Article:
Tuesday, July 13, 2010

Grandkids Go for an Oxcart Ride

Scout the Ox is a little over 8 months old now. He pulls the cart like a champ, however he doesn't overlook an opportunity to head for the ditch to grab a few mouthfuls of grass. Get-up is mastered, he knows whoa but doesn't always do it. He needs a lot more work on gee and haw. In general he is more responsive to touch --- to push --- or to pull than to verbal cues. He does very well staying with the program --- if I'm walking near his head or shoulders.

Photos taken on July 2, 2010

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Noelia said...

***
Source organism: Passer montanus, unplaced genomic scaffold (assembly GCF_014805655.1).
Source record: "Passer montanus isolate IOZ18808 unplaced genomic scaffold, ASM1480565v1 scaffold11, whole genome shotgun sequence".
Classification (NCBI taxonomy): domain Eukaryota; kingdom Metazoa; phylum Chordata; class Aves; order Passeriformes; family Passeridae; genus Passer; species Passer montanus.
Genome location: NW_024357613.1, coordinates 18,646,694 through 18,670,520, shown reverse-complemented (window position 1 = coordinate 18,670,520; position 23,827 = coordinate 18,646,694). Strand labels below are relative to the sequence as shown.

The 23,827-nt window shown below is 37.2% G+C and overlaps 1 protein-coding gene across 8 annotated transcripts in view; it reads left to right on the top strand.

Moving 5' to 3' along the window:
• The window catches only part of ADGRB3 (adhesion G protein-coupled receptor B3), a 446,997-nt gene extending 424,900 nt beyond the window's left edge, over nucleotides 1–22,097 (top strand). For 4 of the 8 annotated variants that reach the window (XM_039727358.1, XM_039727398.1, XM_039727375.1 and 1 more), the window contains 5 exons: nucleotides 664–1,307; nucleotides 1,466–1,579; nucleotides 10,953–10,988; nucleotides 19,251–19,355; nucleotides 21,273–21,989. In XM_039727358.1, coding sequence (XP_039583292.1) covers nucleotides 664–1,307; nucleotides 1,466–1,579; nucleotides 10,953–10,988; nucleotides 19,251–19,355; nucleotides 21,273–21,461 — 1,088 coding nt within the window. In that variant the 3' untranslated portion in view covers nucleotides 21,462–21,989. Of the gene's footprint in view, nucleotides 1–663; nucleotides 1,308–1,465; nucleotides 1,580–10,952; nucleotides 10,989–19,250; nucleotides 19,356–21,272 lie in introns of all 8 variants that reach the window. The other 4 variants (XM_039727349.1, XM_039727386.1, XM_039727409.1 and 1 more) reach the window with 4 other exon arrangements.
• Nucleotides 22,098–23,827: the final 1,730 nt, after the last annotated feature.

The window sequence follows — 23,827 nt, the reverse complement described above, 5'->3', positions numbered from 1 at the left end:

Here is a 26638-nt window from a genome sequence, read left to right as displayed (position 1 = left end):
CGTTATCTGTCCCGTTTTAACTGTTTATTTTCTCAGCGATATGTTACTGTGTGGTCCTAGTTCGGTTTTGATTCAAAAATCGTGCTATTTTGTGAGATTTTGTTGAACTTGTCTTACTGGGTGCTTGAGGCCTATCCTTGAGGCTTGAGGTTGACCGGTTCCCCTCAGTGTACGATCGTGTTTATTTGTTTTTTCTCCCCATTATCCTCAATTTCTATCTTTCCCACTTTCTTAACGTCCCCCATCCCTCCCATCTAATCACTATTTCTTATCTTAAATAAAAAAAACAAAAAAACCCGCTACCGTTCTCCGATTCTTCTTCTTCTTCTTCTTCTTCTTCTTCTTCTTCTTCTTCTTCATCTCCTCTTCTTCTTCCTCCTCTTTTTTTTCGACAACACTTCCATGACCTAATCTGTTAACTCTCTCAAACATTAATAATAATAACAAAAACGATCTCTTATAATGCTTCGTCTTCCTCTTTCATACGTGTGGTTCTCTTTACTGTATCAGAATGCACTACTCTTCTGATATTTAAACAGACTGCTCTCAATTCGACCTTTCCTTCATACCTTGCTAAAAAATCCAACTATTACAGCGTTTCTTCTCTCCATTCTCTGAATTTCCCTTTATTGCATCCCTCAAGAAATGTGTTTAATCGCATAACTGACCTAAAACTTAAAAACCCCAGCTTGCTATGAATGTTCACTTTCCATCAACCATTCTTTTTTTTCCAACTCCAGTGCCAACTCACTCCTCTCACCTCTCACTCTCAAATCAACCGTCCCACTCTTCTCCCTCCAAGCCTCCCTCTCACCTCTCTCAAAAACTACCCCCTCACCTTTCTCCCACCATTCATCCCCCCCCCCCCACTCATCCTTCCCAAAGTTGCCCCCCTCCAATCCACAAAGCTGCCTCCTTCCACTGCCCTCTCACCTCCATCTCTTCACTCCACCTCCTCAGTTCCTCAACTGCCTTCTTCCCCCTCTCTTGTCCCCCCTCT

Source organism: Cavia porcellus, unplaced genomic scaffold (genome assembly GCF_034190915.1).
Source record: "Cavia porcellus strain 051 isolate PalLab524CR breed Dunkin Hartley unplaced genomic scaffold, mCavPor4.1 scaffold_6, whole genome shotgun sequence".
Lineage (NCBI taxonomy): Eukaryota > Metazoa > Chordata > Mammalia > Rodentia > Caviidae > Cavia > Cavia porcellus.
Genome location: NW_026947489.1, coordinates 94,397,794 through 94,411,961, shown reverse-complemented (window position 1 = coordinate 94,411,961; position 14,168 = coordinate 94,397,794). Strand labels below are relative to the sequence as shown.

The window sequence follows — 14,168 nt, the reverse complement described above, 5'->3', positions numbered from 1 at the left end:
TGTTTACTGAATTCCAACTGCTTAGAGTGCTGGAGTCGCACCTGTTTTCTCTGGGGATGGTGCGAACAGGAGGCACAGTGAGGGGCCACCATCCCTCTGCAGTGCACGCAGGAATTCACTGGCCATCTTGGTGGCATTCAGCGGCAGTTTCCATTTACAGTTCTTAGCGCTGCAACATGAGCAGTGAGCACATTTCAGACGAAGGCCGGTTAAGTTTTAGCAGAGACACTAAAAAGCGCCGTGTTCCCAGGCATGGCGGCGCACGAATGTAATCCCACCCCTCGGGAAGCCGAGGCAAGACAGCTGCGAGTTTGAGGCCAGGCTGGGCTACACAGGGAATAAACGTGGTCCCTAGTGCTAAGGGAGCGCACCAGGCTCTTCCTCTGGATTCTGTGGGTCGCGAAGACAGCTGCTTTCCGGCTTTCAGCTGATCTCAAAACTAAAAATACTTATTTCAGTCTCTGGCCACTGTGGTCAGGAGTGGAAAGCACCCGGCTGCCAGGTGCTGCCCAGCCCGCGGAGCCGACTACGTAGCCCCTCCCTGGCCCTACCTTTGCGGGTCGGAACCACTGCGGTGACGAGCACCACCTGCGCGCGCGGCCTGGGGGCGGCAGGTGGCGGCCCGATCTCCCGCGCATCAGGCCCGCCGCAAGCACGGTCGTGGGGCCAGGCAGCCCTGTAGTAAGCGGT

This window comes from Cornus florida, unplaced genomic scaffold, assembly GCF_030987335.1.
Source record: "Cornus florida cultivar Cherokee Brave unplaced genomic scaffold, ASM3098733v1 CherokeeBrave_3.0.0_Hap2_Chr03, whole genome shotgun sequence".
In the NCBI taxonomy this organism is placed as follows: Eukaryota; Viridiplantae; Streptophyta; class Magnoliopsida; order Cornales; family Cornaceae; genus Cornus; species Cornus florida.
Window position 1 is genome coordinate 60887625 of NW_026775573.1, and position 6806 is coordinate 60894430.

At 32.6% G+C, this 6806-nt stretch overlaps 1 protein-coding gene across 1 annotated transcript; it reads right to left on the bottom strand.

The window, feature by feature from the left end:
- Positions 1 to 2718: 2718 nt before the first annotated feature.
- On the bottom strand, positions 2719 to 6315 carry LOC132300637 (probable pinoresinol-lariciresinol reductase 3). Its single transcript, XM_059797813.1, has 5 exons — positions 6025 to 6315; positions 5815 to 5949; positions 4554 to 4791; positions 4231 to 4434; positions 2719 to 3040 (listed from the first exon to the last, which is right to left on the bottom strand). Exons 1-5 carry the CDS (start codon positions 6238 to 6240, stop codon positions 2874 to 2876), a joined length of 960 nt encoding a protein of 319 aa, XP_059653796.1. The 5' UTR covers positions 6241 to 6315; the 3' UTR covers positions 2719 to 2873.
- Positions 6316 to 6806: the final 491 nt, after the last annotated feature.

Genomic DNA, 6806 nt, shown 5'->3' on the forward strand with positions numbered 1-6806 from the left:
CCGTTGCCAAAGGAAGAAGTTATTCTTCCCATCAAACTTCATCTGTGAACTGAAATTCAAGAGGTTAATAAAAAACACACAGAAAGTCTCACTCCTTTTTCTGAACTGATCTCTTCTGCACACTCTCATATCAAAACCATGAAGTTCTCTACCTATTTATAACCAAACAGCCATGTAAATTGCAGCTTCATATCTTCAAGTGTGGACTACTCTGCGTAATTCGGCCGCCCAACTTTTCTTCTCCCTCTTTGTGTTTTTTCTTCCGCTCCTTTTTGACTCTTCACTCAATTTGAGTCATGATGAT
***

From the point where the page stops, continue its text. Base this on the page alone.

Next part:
Hi, Looks like a nice steer doing good work. I think you need to make a different yoke. I'm not going to say that yoke is not well made, I saw your youtube videos on making it, but it is very poorly DESIGNED. I think this is simply because you don't understand how a bow yoke functions exactly? Maybe never seen one used up close? You are obviously a good woodworker and have all the tools an knowledge to make a much better yoke for Scout than that thing. A good reference would be "Oxen: A Teamster's Guide" by Drew Conroy. There are measured drawings of ox yokes and instructions for making them in the book. Another good reference would be Tillers International. They have plans and tech guides for sale and for free for yokes and other ox equipment. Just google them. Traditional yokes are hewn from green wood and then dried before use. This is a pain. I usually use plained dimensional lumber and laminate it up to the size I need, you obviously know how to do this as you used the technique more or less when making that yoke. The problems with that yoke are first that your neck seat is all wrong, if he was pulling anything like a real load it would be incredibly uncomfortable for him, and he'd never work to his potential, you'll also find training him and working him much easier if he's in a yoke that is comfortable. The other problem is your hitch points are way to high, the center of gravity of the yoke is way to high, not a problem with no load in shafts but try getting him to pull that sled with anything like a meaningful load and you'll want something better right away.